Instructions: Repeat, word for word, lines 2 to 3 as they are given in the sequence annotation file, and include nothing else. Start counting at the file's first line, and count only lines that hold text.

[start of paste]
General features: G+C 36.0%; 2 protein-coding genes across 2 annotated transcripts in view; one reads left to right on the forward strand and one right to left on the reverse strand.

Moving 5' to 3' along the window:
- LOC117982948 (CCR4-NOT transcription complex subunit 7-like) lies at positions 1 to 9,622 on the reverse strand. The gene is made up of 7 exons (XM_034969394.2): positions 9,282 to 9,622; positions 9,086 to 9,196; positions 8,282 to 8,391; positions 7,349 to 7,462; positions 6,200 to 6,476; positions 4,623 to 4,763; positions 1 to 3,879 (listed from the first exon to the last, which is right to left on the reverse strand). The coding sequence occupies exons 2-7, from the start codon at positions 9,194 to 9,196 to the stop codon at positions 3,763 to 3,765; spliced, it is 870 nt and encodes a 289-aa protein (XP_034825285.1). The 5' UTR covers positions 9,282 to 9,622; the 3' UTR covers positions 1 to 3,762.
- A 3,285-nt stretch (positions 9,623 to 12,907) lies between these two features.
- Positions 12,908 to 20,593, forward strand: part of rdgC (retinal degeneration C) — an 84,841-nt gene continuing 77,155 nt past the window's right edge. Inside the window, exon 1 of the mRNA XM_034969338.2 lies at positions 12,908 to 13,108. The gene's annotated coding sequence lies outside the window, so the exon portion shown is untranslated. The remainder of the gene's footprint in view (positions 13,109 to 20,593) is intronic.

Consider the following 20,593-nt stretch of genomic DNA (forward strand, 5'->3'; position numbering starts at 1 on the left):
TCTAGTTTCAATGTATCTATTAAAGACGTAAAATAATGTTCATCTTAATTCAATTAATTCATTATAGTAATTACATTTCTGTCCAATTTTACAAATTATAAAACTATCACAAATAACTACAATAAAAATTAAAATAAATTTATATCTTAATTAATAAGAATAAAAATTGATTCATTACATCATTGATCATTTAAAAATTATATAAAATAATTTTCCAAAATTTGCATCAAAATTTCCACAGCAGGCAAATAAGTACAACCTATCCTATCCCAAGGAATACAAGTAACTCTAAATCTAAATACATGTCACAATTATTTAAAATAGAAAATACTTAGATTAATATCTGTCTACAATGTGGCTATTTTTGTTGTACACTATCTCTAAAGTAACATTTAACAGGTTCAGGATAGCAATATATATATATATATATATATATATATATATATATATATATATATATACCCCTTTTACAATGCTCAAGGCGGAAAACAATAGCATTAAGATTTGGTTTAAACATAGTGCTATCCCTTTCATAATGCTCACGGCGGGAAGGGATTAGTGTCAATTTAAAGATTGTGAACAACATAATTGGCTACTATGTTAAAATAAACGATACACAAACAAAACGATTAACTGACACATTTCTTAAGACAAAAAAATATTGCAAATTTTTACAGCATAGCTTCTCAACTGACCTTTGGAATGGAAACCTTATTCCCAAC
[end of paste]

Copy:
Moving 5' to 3' along the window:
- LOC117982948 (CCR4-NOT transcription complex subunit 7-like) lies at positions 1 to 9,622 on the reverse strand. The gene is made up of 7 exons (XM_034969394.2): positions 9,282 to 9,622; positions 9,086 to 9,196; positions 8,282 to 8,391; positions 7,349 to 7,462; positions 6,200 to 6,476; positions 4,623 to 4,763; positions 1 to 3,879 (listed from the first exon to the last, which is right to left on the reverse strand). The coding sequence occupies exons 2-7, from the start codon at positions 9,194 to 9,196 to the stop codon at positions 3,763 to 3,765; spliced, it is 870 nt and encodes a 289-aa protein (XP_034825285.1). The 5' UTR covers positions 9,282 to 9,622; the 3' UTR covers positions 1 to 3,762.